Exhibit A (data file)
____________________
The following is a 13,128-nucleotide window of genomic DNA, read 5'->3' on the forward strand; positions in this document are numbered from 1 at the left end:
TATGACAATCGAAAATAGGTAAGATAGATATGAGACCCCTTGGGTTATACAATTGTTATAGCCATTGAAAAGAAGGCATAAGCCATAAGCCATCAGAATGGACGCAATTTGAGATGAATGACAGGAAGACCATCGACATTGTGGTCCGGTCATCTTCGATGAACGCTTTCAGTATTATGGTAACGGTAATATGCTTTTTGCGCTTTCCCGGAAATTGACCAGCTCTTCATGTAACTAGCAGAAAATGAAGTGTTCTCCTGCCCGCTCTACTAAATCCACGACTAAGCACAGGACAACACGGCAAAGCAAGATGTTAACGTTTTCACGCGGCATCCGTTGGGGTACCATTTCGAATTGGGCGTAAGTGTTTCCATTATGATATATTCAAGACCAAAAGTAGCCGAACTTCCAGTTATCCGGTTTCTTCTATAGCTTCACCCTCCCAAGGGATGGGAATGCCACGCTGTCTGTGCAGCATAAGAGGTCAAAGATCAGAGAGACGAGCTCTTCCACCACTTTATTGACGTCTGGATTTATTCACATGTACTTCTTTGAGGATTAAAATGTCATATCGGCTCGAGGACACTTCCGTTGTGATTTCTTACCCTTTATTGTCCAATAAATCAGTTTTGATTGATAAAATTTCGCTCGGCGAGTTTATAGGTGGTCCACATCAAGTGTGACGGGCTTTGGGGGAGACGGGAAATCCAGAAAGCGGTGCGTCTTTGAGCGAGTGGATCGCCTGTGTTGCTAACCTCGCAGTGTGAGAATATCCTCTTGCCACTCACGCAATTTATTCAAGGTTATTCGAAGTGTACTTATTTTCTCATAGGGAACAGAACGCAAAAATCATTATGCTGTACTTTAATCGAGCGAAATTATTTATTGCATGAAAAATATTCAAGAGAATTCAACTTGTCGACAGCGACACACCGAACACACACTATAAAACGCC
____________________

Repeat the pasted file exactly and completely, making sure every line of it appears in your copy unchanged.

The following is a 13,128-nucleotide window of genomic DNA, read 5'->3' on the forward strand; positions in this document are numbered from 1 at the left end:
TATGACAATCGAAAATAGGTAAGATAGATATGAGACCCCTTGGGTTATACAATTGTTATAGCCATTGAAAAGAAGGCATAAGCCATAAGCCATCAGAATGGACGCAATTTGAGATGAATGACAGGAAGACCATCGACATTGTGGTCCGGTCATCTTCGATGAACGCTTTCAGTATTATGGTAACGGTAATATGCTTTTTGCGCTTTCCCGGAAATTGACCAGCTCTTCATGTAACTAGCAGAAAATGAAGTGTTCTCCTGCCCGCTCTACTAAATCCACGACTAAGCACAGGACAACACGGCAAAGCAAGATGTTAACGTTTTCACGCGGCATCCGTTGGGGTACCATTTCGAATTGGGCGTAAGTGTTTCCATTATGATATATTCAAGACCAAAAGTAGCCGAACTTCCAGTTATCCGGTTTCTTCTATAGCTTCACCCTCCCAAGGGATGGGAATGCCACGCTGTCTGTGCAGCATAAGAGGTCAAAGATCAGAGAGACGAGCTCTTCCACCACTTTATTGACGTCTGGATTTATTCACATGTACTTCTTTGAGGATTAAAATGTCATATCGGCTCGAGGACACTTCCGTTGTGATTTCTTACCCTTTATTGTCCAATAAATCAGTTTTGATTGATAAAATTTCGCTCGGCGAGTTTATAGGTGGTCCACATCAAGTGTGACGGGCTTTGGGGGAGACGGGAAATCCAGAAAGCGGTGCGTCTTTGAGCGAGTGGATCGCCTGTGTTGCTAACCTCGCAGTGTGAGAATATCCTCTTGCCACTCACGCAATTTATTCAAGGTTATTCGAAGTGTACTTATTTTCTCATAGGGAACAGAACGCAAAAATCATTATGCTGTACTTTAATCGAGCGAAATTATTTATTGCATGAAAAATATTCAAGAGAATTCAACTTGTCGACAGCGACACACCGAACACACACTATAAAACGCC